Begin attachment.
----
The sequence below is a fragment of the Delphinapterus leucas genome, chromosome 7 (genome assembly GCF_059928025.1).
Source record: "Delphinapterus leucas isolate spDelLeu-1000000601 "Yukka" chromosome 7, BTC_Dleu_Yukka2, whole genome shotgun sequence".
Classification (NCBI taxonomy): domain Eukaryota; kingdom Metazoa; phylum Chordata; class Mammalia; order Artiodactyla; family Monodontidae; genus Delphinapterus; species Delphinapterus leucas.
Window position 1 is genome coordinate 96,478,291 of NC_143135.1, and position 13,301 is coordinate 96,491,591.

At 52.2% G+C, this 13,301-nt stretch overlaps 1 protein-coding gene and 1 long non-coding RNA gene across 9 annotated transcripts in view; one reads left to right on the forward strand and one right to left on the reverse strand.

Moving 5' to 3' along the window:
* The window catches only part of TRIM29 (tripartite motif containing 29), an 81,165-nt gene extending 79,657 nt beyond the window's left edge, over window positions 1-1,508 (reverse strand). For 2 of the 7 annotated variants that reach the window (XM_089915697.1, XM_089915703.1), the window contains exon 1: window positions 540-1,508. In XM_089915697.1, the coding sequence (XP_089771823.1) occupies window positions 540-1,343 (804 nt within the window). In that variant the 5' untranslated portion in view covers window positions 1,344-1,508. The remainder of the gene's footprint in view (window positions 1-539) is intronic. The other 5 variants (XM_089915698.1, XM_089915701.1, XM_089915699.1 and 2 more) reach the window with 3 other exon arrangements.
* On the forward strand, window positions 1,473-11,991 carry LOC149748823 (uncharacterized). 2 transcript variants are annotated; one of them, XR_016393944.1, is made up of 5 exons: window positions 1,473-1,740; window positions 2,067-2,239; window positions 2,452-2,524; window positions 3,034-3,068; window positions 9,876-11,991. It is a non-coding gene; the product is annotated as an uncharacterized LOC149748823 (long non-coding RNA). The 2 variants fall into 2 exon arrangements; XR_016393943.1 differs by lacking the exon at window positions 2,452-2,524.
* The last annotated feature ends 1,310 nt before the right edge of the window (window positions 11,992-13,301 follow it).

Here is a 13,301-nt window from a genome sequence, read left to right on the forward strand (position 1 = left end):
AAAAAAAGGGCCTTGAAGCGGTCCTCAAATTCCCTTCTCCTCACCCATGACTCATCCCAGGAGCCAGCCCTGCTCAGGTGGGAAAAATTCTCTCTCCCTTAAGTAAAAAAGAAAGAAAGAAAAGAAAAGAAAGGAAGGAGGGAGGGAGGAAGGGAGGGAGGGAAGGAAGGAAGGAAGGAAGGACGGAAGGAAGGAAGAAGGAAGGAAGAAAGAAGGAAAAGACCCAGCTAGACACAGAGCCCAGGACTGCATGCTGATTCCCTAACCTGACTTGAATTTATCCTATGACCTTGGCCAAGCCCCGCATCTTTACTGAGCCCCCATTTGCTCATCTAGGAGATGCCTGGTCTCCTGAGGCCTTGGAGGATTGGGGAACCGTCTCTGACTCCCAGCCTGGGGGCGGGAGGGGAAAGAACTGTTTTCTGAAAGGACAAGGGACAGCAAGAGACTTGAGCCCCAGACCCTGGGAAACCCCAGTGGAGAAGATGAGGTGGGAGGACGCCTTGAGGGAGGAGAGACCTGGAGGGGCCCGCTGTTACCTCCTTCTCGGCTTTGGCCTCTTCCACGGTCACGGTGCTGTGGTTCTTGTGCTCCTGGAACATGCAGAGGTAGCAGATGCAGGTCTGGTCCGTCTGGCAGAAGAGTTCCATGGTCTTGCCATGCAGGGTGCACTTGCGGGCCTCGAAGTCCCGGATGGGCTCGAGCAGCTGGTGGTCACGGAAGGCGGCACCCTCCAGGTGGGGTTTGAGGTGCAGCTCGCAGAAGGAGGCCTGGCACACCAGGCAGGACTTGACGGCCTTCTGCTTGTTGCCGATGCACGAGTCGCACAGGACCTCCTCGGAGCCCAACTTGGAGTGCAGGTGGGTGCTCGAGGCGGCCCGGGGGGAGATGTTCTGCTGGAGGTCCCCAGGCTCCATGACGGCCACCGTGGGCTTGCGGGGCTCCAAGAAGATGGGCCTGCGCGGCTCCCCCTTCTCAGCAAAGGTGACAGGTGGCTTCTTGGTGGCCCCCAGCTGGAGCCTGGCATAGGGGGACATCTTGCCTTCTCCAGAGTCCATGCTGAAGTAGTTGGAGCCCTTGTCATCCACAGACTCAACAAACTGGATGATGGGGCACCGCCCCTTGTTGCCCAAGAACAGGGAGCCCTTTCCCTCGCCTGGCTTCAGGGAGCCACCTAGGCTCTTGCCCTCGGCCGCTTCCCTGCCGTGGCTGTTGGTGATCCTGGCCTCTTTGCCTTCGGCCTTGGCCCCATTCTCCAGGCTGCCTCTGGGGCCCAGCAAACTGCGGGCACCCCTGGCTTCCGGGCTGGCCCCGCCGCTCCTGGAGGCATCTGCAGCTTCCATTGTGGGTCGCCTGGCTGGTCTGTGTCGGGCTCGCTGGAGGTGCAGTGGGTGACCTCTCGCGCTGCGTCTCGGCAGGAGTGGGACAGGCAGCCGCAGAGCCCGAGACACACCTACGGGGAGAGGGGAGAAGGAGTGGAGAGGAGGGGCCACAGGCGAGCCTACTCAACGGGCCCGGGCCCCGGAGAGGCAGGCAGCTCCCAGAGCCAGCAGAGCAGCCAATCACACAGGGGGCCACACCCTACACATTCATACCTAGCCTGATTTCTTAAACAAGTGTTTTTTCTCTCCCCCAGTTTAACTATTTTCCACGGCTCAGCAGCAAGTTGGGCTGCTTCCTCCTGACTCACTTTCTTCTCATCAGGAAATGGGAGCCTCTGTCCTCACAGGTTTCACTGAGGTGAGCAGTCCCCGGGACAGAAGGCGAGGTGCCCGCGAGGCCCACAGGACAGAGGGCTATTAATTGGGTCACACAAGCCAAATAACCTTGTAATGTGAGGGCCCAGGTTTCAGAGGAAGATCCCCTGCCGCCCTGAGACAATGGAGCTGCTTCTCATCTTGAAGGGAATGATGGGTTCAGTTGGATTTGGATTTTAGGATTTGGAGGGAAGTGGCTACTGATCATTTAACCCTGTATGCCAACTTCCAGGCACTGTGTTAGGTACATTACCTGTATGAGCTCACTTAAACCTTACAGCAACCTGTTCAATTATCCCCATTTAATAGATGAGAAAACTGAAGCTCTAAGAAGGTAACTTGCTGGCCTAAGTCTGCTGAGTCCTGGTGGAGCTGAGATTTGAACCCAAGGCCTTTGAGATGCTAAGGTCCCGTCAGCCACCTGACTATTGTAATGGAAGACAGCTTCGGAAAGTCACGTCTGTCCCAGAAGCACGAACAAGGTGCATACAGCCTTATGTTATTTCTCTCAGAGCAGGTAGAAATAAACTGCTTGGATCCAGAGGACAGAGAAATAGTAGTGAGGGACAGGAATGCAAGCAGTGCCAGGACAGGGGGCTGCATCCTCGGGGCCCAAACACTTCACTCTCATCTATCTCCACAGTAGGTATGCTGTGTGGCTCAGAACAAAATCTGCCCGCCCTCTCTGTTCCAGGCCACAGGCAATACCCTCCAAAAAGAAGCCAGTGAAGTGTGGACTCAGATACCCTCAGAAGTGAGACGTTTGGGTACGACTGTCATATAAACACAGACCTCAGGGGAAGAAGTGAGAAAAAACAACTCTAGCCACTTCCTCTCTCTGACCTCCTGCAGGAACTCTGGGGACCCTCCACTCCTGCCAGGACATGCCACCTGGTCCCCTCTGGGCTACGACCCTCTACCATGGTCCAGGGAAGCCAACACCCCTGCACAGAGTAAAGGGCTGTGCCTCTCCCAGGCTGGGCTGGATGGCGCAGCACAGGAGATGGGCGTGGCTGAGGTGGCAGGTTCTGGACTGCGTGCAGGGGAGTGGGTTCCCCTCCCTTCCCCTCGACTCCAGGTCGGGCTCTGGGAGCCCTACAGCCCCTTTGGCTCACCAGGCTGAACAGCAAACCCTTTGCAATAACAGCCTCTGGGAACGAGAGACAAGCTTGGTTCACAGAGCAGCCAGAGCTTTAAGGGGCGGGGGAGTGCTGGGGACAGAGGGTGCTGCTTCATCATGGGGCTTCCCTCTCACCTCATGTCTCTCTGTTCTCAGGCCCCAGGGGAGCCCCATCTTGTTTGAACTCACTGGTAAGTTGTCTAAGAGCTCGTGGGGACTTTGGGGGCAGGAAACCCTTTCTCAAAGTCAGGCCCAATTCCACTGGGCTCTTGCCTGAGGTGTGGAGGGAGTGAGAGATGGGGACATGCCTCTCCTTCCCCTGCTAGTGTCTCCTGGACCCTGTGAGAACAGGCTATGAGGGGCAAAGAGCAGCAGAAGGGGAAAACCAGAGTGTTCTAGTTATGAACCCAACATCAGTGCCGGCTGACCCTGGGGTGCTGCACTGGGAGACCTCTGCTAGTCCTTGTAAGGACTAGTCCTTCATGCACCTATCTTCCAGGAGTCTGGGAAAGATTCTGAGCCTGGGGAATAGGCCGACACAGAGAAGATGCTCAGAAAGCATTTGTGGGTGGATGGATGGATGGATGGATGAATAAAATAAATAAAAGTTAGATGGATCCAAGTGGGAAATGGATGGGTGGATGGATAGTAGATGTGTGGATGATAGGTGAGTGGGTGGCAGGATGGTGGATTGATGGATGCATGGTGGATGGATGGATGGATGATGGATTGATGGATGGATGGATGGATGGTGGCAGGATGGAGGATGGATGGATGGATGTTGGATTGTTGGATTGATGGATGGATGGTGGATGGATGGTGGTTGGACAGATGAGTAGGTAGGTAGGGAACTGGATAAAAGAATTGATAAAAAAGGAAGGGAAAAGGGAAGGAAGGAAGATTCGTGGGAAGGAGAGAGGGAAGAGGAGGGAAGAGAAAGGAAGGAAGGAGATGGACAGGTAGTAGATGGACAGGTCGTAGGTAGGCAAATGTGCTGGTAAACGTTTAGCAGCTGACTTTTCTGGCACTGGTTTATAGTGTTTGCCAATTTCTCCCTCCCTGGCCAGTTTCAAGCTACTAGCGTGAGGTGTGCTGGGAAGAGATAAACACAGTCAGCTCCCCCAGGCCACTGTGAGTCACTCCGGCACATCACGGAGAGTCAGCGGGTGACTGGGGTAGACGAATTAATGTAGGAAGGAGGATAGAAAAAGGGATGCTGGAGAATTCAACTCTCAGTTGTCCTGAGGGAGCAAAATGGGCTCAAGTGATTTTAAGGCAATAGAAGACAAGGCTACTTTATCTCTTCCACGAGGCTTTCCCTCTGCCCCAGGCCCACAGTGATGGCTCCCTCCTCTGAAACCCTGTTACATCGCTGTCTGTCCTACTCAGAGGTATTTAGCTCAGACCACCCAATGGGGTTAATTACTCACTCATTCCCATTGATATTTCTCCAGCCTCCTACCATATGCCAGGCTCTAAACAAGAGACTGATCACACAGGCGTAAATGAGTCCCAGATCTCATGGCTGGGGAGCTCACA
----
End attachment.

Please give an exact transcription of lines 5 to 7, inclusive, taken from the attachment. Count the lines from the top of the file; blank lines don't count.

At 52.2% G+C, this 13,301-nt stretch overlaps 1 protein-coding gene and 1 long non-coding RNA gene across 9 annotated transcripts in view; one reads left to right on the forward strand and one right to left on the reverse strand.

Moving 5' to 3' along the window:
* The window catches only part of TRIM29 (tripartite motif containing 29), an 81,165-nt gene extending 79,657 nt beyond the window's left edge, over window positions 1-1,508 (reverse strand). For 2 of the 7 annotated variants that reach the window (XM_089915697.1, XM_089915703.1), the window contains exon 1: window positions 540-1,508. In XM_089915697.1, the coding sequence (XP_089771823.1) occupies window positions 540-1,343 (804 nt within the window). In that variant the 5' untranslated portion in view covers window positions 1,344-1,508. The remainder of the gene's footprint in view (window positions 1-539) is intronic. The other 5 variants (XM_089915698.1, XM_089915701.1, XM_089915699.1 and 2 more) reach the window with 3 other exon arrangements.